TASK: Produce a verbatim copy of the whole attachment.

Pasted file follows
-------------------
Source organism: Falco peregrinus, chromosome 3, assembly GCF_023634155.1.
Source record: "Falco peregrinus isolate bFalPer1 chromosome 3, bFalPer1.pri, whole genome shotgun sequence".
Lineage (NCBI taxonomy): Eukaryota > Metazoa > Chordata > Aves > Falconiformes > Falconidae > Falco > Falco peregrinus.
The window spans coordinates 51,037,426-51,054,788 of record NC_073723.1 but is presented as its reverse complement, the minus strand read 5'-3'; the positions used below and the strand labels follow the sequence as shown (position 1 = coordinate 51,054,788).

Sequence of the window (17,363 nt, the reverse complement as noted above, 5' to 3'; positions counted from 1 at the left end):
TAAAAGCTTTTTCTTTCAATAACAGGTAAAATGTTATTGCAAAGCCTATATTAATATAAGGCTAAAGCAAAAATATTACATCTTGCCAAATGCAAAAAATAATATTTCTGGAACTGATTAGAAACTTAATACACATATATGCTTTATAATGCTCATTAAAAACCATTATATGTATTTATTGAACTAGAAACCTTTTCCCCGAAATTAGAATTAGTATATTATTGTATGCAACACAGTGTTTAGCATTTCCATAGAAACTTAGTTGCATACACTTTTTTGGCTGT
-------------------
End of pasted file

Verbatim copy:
Source organism: Falco peregrinus, chromosome 3, assembly GCF_023634155.1.
Source record: "Falco peregrinus isolate bFalPer1 chromosome 3, bFalPer1.pri, whole genome shotgun sequence".
Lineage (NCBI taxonomy): Eukaryota > Metazoa > Chordata > Aves > Falconiformes > Falconidae > Falco > Falco peregrinus.
The window spans coordinates 51,037,426-51,054,788 of record NC_073723.1 but is presented as its reverse complement, the minus strand read 5'-3'; the positions used below and the strand labels follow the sequence as shown (position 1 = coordinate 51,054,788).

Sequence of the window (17,363 nt, the reverse complement as noted above, 5' to 3'; positions counted from 1 at the left end):
TAAAAGCTTTTTCTTTCAATAACAGGTAAAATGTTATTGCAAAGCCTATATTAATATAAGGCTAAAGCAAAAATATTACATCTTGCCAAATGCAAAAAATAATATTTCTGGAACTGATTAGAAACTTAATACACATATATGCTTTATAATGCTCATTAAAAACCATTATATGTATTTATTGAACTAGAAACCTTTTCCCCGAAATTAGAATTAGTATATTATTGTATGCAACACAGTGTTTAGCATTTCCATAGAAACTTAGTTGCATACACTTTTTTGGCTGT